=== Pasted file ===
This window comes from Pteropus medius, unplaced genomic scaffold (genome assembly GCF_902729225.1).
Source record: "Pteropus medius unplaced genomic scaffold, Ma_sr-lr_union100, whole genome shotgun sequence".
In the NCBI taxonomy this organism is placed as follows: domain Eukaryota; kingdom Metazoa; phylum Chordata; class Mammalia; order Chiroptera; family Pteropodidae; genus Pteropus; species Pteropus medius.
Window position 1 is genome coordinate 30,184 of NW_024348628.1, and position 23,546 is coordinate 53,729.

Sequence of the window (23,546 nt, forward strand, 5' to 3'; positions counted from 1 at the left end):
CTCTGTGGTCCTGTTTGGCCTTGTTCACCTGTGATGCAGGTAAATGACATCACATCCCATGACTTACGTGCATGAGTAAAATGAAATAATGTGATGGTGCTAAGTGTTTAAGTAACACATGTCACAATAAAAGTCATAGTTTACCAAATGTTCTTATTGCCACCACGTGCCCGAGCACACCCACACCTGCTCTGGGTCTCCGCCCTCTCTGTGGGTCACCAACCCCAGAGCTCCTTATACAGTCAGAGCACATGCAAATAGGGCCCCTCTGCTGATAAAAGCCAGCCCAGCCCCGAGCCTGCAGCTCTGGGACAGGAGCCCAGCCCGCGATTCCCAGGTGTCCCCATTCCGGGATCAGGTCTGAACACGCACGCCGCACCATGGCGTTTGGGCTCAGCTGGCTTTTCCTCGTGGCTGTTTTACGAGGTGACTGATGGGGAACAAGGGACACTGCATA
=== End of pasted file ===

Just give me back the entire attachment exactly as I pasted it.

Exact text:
This window comes from Pteropus medius, unplaced genomic scaffold (genome assembly GCF_902729225.1).
Source record: "Pteropus medius unplaced genomic scaffold, Ma_sr-lr_union100, whole genome shotgun sequence".
In the NCBI taxonomy this organism is placed as follows: domain Eukaryota; kingdom Metazoa; phylum Chordata; class Mammalia; order Chiroptera; family Pteropodidae; genus Pteropus; species Pteropus medius.
Window position 1 is genome coordinate 30,184 of NW_024348628.1, and position 23,546 is coordinate 53,729.

Sequence of the window (23,546 nt, forward strand, 5' to 3'; positions counted from 1 at the left end):
CTCTGTGGTCCTGTTTGGCCTTGTTCACCTGTGATGCAGGTAAATGACATCACATCCCATGACTTACGTGCATGAGTAAAATGAAATAATGTGATGGTGCTAAGTGTTTAAGTAACACATGTCACAATAAAAGTCATAGTTTACCAAATGTTCTTATTGCCACCACGTGCCCGAGCACACCCACACCTGCTCTGGGTCTCCGCCCTCTCTGTGGGTCACCAACCCCAGAGCTCCTTATACAGTCAGAGCACATGCAAATAGGGCCCCTCTGCTGATAAAAGCCAGCCCAGCCCCGAGCCTGCAGCTCTGGGACAGGAGCCCAGCCCGCGATTCCCAGGTGTCCCCATTCCGGGATCAGGTCTGAACACGCACGCCGCACCATGGCGTTTGGGCTCAGCTGGCTTTTCCTCGTGGCTGTTTTACGAGGTGACTGATGGGGAACAAGGGACACTGCATA